The story of the birth of the Gods: Orphic Rhapsodic Theogony.
We know the various qualities and characteristics of the Gods based on metaphorical stories: Mythology
Dictionary of terms related to ancient Greek mythology: Glossary of Hellenic Mythology.
Introduction to the Thæí (the Gods): The Nature of the Gods.
How do we know there are Gods? Experiencing Gods.


The logo to the left is the principal symbol of this website. It is called the CESS logo, i.e. the Children of the Earth and the Starry Sky. The Pætilía (Petelia; Gr. Πετηλία) and other golden tablets having this phrase are the inspiration for the symbol. The image represents this idea: Earth (divisible substance) and the Sky (continuous substance) are the two kozmogonic substances. The twelve stars represent the Natural Laws, the dominions of the Olympian Gods. In front of these symbols is the seven-stringed kithára (cithara; Gr. κιθάρα), the the lyre of Apóllohn (Apollo; Gr. Ἀπόλλων). It (here) represents the bond between Gods and mortals and is representative that we are the children of Orphéfs (Orpheus; Gr. Ὀρφεύς).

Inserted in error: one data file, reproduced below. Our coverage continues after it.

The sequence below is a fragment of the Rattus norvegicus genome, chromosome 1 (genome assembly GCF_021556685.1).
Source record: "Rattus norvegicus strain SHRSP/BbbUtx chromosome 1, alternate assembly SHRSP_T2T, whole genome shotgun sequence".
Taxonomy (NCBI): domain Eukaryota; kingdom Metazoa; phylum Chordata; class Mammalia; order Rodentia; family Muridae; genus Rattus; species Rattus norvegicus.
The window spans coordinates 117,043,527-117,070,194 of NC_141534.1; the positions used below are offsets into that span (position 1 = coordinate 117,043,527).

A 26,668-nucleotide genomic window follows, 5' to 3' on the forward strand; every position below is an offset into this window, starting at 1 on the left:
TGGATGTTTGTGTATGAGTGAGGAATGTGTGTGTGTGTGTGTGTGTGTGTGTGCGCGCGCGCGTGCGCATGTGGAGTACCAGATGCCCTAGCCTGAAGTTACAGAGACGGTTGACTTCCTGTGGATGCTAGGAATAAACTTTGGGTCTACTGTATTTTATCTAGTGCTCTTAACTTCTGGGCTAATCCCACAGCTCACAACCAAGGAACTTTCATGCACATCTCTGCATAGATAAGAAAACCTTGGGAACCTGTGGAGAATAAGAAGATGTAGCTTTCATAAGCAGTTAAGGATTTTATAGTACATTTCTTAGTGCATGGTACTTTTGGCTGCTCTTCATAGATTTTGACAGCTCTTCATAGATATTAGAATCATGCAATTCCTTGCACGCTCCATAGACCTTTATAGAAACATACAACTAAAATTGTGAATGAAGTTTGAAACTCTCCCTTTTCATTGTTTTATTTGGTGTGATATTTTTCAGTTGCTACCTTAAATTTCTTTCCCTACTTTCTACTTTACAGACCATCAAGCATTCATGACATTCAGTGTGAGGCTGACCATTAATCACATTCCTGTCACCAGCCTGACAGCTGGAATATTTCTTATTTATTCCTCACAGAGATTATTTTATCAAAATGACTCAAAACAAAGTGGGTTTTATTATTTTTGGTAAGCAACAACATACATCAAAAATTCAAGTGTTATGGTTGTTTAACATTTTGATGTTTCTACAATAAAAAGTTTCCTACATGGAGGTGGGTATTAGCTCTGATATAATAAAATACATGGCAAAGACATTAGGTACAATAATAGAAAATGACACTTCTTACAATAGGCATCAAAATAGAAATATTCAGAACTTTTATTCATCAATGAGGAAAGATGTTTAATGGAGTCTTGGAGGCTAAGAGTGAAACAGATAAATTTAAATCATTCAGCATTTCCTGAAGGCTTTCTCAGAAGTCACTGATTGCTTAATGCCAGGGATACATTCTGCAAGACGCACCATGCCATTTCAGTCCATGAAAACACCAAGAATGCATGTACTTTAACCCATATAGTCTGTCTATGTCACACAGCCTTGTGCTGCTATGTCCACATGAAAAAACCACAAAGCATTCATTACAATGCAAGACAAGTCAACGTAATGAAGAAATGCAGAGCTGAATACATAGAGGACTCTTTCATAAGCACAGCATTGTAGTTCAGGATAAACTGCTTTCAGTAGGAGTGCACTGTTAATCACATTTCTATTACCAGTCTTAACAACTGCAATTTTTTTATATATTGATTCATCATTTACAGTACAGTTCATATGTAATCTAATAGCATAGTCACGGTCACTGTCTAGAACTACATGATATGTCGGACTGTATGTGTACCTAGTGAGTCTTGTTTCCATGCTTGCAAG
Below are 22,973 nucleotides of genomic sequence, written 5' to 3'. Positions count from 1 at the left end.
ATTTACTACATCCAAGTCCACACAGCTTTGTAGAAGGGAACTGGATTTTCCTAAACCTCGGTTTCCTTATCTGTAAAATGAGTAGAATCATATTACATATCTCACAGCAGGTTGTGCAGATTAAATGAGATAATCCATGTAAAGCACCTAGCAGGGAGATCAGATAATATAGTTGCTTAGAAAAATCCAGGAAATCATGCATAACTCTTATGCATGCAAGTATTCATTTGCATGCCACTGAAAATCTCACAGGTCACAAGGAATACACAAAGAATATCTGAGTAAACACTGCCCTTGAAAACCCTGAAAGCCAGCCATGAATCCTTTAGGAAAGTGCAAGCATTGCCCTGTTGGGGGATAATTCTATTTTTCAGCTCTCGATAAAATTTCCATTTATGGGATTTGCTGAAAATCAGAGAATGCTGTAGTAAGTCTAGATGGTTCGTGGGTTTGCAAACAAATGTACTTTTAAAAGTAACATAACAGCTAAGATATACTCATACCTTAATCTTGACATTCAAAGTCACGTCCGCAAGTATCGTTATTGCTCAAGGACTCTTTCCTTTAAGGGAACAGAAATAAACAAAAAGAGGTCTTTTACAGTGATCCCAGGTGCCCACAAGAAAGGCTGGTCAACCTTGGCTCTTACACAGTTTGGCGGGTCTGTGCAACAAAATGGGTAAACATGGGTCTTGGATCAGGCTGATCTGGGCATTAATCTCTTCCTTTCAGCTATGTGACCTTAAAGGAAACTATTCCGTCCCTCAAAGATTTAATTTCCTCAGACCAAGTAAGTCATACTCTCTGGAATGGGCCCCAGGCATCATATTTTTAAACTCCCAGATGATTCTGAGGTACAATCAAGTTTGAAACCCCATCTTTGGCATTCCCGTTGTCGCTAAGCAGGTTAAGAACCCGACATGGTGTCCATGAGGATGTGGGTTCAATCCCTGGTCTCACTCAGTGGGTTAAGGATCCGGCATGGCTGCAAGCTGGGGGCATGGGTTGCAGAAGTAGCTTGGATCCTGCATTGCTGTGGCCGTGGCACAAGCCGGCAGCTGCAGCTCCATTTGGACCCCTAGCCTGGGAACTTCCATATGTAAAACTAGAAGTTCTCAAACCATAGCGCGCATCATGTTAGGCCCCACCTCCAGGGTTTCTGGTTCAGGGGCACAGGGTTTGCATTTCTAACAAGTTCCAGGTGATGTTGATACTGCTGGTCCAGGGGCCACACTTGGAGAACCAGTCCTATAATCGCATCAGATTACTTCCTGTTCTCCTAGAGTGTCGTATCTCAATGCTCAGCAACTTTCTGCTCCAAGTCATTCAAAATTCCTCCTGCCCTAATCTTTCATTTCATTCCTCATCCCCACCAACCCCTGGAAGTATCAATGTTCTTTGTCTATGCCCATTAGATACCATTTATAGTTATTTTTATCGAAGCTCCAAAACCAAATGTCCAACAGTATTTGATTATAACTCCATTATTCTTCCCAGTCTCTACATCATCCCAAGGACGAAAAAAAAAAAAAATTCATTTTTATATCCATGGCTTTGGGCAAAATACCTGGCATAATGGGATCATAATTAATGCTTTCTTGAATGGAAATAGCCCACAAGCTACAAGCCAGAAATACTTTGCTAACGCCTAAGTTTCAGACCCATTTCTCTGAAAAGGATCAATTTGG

PLEASE NOTE: Throughout the pages of this website, you will find fascinating stories about our Gods. These narratives are known as mythology, the traditional stories of the Gods and Heroes. While these tales are great mystical vehicles containing transcendent truth, they are symbolic and should not be taken literally. A literal reading will frequently yield an erroneous result. The meaning of the myths is concealed in code. To understand them requires a key. For instance, when a God kills someone, this usually means a transformation of the soul to a higher level. Similarly, sexual union with a God is a transformation.

We know the various qualities and characteristics of the Gods based on metaphorical stories: Mythology
Dictionary of terms related to ancient Greek mythology: Glossary of Hellenic Mythology.